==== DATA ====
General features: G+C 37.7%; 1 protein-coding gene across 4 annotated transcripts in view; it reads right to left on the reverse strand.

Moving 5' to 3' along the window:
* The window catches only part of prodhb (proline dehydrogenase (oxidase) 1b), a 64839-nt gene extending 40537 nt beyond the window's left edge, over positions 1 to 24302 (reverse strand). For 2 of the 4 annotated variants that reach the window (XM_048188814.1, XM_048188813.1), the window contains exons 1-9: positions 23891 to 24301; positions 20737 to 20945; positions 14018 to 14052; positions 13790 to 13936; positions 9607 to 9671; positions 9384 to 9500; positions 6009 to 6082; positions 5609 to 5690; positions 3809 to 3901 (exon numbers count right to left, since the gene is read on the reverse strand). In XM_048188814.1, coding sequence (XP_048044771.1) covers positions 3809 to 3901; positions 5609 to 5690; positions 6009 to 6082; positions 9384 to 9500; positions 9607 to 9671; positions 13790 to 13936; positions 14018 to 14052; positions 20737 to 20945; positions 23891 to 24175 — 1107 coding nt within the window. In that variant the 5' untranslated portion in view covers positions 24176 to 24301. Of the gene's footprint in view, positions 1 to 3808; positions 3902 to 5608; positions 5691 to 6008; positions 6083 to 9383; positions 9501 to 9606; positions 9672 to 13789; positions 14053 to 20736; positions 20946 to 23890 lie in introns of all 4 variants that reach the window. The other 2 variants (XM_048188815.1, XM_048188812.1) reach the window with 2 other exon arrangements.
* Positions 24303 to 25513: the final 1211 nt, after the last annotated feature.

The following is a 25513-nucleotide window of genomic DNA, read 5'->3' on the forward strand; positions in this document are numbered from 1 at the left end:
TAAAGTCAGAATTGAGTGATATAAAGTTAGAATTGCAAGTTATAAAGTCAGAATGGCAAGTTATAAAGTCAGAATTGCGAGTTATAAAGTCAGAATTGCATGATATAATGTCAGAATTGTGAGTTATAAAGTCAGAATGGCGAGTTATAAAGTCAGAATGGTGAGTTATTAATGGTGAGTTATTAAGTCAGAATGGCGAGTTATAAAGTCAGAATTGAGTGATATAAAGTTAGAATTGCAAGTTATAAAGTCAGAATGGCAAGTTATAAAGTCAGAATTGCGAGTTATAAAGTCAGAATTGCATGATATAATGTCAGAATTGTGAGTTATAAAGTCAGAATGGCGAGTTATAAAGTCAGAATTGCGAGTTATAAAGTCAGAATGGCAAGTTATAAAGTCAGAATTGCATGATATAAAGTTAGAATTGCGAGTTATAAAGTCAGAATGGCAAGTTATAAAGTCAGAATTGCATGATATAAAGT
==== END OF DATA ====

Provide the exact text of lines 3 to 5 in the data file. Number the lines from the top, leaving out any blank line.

* The window catches only part of prodhb (proline dehydrogenase (oxidase) 1b), a 64839-nt gene extending 40537 nt beyond the window's left edge, over positions 1 to 24302 (reverse strand). For 2 of the 4 annotated variants that reach the window (XM_048188814.1, XM_048188813.1), the window contains exons 1-9: positions 23891 to 24301; positions 20737 to 20945; positions 14018 to 14052; positions 13790 to 13936; positions 9607 to 9671; positions 9384 to 9500; positions 6009 to 6082; positions 5609 to 5690; positions 3809 to 3901 (exon numbers count right to left, since the gene is read on the reverse strand). In XM_048188814.1, coding sequence (XP_048044771.1) covers positions 3809 to 3901; positions 5609 to 5690; positions 6009 to 6082; positions 9384 to 9500; positions 9607 to 9671; positions 13790 to 13936; positions 14018 to 14052; positions 20737 to 20945; positions 23891 to 24175 — 1107 coding nt within the window. In that variant the 5' untranslated portion in view covers positions 24176 to 24301. Of the gene's footprint in view, positions 1 to 3808; positions 3902 to 5608; positions 5691 to 6008; positions 6083 to 9383; positions 9501 to 9606; positions 9672 to 13789; positions 14053 to 20736; positions 20946 to 23890 lie in introns of all 4 variants that reach the window. The other 2 variants (XM_048188815.1, XM_048188812.1) reach the window with 2 other exon arrangements.
* Positions 24303 to 25513: the final 1211 nt, after the last annotated feature.

The following is a 25513-nucleotide window of genomic DNA, read 5'->3' on the forward strand; positions in this document are numbered from 1 at the left end: